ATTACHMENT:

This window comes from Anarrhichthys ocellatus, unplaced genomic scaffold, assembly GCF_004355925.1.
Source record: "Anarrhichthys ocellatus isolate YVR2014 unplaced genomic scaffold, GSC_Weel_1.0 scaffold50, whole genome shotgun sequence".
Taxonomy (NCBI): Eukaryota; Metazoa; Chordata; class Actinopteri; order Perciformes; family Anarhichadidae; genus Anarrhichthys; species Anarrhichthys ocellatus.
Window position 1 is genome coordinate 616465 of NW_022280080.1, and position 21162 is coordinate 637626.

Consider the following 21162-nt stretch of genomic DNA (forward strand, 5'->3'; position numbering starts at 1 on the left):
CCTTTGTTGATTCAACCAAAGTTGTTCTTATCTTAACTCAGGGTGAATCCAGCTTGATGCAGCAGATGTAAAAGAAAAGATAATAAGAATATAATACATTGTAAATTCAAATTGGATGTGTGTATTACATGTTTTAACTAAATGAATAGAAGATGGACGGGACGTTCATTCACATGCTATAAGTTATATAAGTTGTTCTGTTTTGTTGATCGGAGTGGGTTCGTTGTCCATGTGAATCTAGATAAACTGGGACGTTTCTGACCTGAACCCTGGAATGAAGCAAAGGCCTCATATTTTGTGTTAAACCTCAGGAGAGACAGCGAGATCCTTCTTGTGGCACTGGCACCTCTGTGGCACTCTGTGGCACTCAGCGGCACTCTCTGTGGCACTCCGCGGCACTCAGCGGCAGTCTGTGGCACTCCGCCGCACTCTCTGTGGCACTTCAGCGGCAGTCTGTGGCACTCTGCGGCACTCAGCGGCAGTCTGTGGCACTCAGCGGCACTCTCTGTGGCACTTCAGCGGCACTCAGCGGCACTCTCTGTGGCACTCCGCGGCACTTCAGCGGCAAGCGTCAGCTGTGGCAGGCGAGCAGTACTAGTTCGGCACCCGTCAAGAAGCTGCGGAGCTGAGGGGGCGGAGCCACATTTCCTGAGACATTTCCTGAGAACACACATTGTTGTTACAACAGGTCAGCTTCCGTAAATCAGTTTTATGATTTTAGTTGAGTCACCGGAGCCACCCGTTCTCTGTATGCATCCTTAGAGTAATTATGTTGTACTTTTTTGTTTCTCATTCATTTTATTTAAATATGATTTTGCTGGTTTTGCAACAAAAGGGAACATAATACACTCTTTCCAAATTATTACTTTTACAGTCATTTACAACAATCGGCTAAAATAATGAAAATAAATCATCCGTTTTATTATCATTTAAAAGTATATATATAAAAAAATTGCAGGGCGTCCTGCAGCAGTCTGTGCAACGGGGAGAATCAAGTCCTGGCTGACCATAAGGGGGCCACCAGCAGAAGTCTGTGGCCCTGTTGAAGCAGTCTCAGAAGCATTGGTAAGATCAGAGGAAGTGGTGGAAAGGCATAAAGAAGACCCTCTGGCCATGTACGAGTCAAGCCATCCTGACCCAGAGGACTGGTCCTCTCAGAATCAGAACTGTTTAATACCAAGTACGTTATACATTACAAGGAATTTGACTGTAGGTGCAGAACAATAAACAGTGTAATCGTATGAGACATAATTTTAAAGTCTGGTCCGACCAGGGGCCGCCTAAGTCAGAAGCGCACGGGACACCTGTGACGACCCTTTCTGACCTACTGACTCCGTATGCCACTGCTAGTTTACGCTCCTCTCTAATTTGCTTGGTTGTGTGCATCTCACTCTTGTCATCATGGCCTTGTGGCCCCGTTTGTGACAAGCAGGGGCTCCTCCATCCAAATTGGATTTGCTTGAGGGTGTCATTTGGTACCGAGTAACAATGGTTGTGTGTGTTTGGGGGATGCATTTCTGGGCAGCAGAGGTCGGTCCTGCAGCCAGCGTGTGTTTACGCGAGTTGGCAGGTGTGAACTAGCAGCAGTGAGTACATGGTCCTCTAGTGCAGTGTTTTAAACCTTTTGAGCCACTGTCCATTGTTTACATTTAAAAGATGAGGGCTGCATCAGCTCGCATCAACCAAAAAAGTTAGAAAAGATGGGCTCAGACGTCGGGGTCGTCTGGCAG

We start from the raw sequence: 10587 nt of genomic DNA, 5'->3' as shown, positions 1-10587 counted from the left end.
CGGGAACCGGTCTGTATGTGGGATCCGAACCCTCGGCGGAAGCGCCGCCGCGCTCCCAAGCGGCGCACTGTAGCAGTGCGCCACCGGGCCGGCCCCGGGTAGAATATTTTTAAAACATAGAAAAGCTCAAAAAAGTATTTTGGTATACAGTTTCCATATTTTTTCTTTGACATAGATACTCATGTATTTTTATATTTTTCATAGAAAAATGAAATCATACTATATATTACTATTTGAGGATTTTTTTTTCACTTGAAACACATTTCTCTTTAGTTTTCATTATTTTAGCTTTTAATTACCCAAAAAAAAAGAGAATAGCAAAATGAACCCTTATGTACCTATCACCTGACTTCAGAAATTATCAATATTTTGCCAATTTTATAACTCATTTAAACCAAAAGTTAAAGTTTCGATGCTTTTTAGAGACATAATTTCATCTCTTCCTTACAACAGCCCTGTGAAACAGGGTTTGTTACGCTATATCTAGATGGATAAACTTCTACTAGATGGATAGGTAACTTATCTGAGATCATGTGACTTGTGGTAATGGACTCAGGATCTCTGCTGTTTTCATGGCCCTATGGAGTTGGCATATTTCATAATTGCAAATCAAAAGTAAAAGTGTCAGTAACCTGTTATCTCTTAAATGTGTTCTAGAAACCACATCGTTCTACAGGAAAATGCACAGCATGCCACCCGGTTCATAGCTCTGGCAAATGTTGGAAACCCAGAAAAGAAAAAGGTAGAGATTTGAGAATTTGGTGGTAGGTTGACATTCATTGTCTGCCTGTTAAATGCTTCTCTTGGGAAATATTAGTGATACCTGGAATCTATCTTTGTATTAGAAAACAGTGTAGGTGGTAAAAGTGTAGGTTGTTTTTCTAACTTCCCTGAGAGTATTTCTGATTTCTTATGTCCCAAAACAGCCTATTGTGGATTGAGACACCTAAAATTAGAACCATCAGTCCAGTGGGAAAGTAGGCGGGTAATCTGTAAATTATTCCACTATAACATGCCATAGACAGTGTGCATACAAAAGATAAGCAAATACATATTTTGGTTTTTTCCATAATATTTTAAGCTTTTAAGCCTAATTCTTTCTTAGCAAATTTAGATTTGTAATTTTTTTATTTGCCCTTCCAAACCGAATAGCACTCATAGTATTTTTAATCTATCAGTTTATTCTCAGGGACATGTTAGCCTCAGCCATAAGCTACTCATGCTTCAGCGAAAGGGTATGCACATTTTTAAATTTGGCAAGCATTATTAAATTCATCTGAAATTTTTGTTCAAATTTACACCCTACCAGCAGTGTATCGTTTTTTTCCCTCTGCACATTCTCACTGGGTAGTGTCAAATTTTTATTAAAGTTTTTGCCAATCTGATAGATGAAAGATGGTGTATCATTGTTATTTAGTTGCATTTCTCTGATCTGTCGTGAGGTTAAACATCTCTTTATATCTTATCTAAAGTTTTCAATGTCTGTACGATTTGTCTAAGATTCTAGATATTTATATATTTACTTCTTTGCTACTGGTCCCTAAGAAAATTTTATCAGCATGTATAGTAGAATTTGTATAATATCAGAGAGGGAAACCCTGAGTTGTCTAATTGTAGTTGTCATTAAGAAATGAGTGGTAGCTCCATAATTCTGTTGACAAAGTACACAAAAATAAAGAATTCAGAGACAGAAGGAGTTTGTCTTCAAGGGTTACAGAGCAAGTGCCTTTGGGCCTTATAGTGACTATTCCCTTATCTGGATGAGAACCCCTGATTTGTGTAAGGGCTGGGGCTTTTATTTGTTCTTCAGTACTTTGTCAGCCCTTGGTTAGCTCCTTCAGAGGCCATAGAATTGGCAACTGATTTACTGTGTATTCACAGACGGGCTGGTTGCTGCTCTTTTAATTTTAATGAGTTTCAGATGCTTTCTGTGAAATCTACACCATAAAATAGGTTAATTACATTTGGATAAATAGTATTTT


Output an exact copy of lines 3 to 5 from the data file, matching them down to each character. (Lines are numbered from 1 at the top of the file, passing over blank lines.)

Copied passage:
Taxonomy (NCBI): Eukaryota; Metazoa; Chordata; class Actinopteri; order Perciformes; family Anarhichadidae; genus Anarrhichthys; species Anarrhichthys ocellatus.
Window position 1 is genome coordinate 616465 of NW_022280080.1, and position 21162 is coordinate 637626.

Consider the following 21162-nt stretch of genomic DNA (forward strand, 5'->3'; position numbering starts at 1 on the left):